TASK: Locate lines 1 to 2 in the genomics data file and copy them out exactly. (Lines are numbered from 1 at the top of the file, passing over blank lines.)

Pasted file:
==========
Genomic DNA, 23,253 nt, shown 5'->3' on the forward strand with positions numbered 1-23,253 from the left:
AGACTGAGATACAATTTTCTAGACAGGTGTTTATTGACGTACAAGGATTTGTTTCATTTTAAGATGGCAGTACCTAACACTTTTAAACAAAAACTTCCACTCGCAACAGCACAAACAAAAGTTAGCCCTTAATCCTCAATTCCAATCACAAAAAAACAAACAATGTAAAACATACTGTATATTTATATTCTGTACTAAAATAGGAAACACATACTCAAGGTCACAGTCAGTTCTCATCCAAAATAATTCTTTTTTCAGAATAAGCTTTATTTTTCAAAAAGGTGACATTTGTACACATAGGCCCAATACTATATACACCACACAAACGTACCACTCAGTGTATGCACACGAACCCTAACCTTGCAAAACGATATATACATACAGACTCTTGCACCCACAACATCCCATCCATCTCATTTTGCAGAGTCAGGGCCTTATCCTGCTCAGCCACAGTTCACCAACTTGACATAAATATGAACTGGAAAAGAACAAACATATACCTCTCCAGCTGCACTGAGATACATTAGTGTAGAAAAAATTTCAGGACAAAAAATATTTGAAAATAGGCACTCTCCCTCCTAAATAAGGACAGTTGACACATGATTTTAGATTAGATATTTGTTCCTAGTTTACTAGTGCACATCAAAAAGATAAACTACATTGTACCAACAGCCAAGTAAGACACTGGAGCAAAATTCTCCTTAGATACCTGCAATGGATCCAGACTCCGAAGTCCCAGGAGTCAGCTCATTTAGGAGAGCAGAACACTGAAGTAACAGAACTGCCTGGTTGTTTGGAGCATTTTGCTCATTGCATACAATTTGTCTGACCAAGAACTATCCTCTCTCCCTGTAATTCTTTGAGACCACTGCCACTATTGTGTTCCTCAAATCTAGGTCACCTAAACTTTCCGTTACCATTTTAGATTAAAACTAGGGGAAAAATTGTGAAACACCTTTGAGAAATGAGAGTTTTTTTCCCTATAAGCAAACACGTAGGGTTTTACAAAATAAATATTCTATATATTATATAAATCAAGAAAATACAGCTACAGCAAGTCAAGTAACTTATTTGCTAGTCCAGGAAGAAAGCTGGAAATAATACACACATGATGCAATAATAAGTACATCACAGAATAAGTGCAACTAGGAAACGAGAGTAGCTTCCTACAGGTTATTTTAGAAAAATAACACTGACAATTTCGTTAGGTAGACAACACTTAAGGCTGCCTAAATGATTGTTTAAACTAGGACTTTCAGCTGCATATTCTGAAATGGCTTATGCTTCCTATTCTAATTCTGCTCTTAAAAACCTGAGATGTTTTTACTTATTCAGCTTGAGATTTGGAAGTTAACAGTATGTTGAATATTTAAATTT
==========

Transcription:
Genomic DNA, 23,253 nt, shown 5'->3' on the forward strand with positions numbered 1-23,253 from the left:
AGACTGAGATACAATTTTCTAGACAGGTGTTTATTGACGTACAAGGATTTGTTTCATTTTAAGATGGCAGTACCTAACACTTTTAAACAAAAACTTCCACTCGCAACAGCACAAACAAAAGTTAGCCCTTAATCCTCAATTCCAATCACAAAAAAACAAACAATGTAAAACATACTGTATATTTATATTCTGTACTAAAATAGGAAACACATACTCAAGGTCACAGTCAGTTCTCATCCAAAATAATTCTTTTTTCAGAATAAGCTTTATTTTTCAAAAAGGTGACATTTGTACACATAGGCCCAATACTATATACACCACACAAACGTACCACTCAGTGTATGCACACGAACCCTAACCTTGCAAAACGATATATACATACAGACTCTTGCACCCACAACATCCCATCCATCTCATTTTGCAGAGTCAGGGCCTTATCCTGCTCAGCCACAGTTCACCAACTTGACATAAATATGAACTGGAAAAGAACAAACATATACCTCTCCAGCTGCACTGAGATACATTAGTGTAGAAAAAATTTCAGGACAAAAAATATTTGAAAATAGGCACTCTCCCTCCTAAATAAGGACAGTTGACACATGATTTTAGATTAGATATTTGTTCCTAGTTTACTAGTGCACATCAAAAAGATAAACTACATTGTACCAACAGCCAAGTAAGACACTGGAGCAAAATTCTCCTTAGATACCTGCAATGGATCCAGACTCCGAAGTCCCAGGAGTCAGCTCATTTAGGAGAGCAGAACACTGAAGTAACAGAACTGCCTGGTTGTTTGGAGCATTTTGCTCATTGCATACAATTTGTCTGACCAAGAACTATCCTCTCTCCCTGTAATTCTTTGAGACCACTGCCACTATTGTGTTCCTCAAATCTAGGTCACCTAAACTTTCCGTTACCATTTTAGATTAAAACTAGGGGAAAAATTGTGAAACACCTTTGAGAAATGAGAGTTTTTTTCCCTATAAGCAAACACGTAGGGTTTTACAAAATAAATATTCTATATATTATATAAATCAAGAAAATACAGCTACAGCAAGTCAAGTAACTTATTTGCTAGTCCAGGAAGAAAGCTGGAAATAATACACACATGATGCAATAATAAGTACATCACAGAATAAGTGCAACTAGGAAACGAGAGTAGCTTCCTACAGGTTATTTTAGAAAAATAACACTGACAATTTCGTTAGGTAGACAACACTTAAGGCTGCCTAAATGATTGTTTAAACTAGGACTTTCAGCTGCATATTCTGAAATGGCTTATGCTTCCTATTCTAATTCTGCTCTTAAAAACCTGAGATGTTTTTACTTATTCAGCTTGAGATTTGGAAGTTAACAGTATGTTGAATATTTAAATTT